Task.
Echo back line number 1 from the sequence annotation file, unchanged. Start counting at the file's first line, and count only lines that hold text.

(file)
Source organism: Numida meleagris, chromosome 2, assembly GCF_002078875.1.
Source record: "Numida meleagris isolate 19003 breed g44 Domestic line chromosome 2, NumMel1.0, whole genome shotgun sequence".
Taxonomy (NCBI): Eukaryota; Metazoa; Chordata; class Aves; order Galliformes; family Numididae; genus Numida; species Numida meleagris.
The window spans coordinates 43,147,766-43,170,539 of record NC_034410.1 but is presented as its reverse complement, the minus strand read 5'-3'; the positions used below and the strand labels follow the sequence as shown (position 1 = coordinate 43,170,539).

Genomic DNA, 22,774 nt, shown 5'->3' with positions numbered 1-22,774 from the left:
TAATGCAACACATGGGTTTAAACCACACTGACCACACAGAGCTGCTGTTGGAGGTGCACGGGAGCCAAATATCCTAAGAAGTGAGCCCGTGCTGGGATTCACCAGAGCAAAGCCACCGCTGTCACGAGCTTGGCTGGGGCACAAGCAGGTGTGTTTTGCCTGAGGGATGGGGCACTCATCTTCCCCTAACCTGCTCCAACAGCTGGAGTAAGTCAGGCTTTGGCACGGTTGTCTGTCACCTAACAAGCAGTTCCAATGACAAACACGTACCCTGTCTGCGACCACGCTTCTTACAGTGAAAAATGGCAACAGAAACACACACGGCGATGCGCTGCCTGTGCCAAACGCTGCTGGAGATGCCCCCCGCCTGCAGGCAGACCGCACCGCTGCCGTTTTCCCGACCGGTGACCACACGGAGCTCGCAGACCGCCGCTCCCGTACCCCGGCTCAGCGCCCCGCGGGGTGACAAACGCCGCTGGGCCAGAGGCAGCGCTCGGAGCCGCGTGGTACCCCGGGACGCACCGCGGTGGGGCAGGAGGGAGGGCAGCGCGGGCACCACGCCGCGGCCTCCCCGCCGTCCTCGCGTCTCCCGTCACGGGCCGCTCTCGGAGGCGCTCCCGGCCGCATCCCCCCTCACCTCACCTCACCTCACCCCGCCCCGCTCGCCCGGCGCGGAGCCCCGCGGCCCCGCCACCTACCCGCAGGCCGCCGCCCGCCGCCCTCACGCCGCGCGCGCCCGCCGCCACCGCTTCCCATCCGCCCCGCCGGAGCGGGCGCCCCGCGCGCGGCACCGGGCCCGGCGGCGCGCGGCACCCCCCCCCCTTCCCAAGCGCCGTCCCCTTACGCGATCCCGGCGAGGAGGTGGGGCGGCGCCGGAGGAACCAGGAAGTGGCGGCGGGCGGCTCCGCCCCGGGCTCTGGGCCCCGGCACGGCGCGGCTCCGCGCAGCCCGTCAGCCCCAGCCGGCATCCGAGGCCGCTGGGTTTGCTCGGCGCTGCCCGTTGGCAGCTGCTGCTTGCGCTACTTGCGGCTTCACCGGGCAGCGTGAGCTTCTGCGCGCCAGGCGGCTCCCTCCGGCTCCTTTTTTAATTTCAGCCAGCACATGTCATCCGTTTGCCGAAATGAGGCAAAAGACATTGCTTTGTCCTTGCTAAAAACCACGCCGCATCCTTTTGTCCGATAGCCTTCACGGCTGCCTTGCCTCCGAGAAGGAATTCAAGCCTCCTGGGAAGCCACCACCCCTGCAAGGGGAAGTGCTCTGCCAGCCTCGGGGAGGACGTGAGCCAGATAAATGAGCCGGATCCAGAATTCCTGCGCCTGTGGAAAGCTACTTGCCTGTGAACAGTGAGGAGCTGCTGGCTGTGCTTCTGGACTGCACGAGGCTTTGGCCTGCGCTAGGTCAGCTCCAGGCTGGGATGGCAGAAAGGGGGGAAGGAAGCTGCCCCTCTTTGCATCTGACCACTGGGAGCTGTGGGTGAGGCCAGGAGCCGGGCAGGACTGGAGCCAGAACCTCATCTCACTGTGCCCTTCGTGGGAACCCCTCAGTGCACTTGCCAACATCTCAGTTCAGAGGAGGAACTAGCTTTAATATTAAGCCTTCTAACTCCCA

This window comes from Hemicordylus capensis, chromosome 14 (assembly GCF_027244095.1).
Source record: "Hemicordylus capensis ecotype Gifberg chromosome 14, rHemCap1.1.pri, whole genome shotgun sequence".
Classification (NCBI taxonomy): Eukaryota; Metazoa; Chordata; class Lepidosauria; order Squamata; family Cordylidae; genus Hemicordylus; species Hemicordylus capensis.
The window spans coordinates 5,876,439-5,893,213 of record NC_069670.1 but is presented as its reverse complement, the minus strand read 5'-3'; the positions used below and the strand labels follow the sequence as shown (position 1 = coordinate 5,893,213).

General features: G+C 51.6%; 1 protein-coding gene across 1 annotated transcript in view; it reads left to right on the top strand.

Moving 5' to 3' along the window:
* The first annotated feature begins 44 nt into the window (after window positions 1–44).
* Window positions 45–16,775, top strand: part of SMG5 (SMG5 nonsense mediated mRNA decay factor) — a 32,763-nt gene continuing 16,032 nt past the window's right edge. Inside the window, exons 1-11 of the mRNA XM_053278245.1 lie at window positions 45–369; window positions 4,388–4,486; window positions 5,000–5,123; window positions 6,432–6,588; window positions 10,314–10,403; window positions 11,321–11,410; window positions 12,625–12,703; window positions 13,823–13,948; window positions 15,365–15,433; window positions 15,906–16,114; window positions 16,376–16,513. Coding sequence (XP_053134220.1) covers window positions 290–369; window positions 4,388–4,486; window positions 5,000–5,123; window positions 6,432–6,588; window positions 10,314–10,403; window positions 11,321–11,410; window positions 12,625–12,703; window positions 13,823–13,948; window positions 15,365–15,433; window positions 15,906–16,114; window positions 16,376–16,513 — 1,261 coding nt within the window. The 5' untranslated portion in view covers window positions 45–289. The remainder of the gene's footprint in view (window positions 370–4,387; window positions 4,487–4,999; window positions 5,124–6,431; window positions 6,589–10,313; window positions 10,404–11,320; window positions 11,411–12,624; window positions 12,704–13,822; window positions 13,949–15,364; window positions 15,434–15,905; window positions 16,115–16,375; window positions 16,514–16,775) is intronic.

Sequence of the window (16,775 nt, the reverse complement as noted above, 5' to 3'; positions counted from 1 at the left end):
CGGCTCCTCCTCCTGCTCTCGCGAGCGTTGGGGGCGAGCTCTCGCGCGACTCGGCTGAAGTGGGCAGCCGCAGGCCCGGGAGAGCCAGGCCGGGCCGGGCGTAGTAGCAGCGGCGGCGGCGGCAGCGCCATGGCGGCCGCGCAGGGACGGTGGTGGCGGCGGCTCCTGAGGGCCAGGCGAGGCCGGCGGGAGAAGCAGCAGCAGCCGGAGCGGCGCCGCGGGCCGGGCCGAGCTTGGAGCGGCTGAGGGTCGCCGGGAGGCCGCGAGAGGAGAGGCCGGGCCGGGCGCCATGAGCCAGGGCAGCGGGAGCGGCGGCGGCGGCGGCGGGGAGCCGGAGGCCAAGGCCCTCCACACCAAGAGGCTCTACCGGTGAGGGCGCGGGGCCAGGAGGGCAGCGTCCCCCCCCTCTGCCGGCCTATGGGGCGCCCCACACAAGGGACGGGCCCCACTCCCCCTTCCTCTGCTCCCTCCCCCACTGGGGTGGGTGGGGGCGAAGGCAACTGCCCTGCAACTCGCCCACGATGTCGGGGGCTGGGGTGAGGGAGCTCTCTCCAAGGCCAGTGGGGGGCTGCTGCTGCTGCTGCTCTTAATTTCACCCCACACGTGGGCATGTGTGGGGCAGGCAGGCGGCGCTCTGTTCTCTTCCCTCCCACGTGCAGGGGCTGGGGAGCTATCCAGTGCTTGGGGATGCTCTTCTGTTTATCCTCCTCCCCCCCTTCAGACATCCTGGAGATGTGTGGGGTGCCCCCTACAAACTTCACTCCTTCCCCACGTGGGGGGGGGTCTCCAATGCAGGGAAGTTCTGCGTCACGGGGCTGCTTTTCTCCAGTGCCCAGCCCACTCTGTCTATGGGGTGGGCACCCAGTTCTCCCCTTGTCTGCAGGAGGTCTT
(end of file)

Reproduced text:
Source organism: Numida meleagris, chromosome 2, assembly GCF_002078875.1.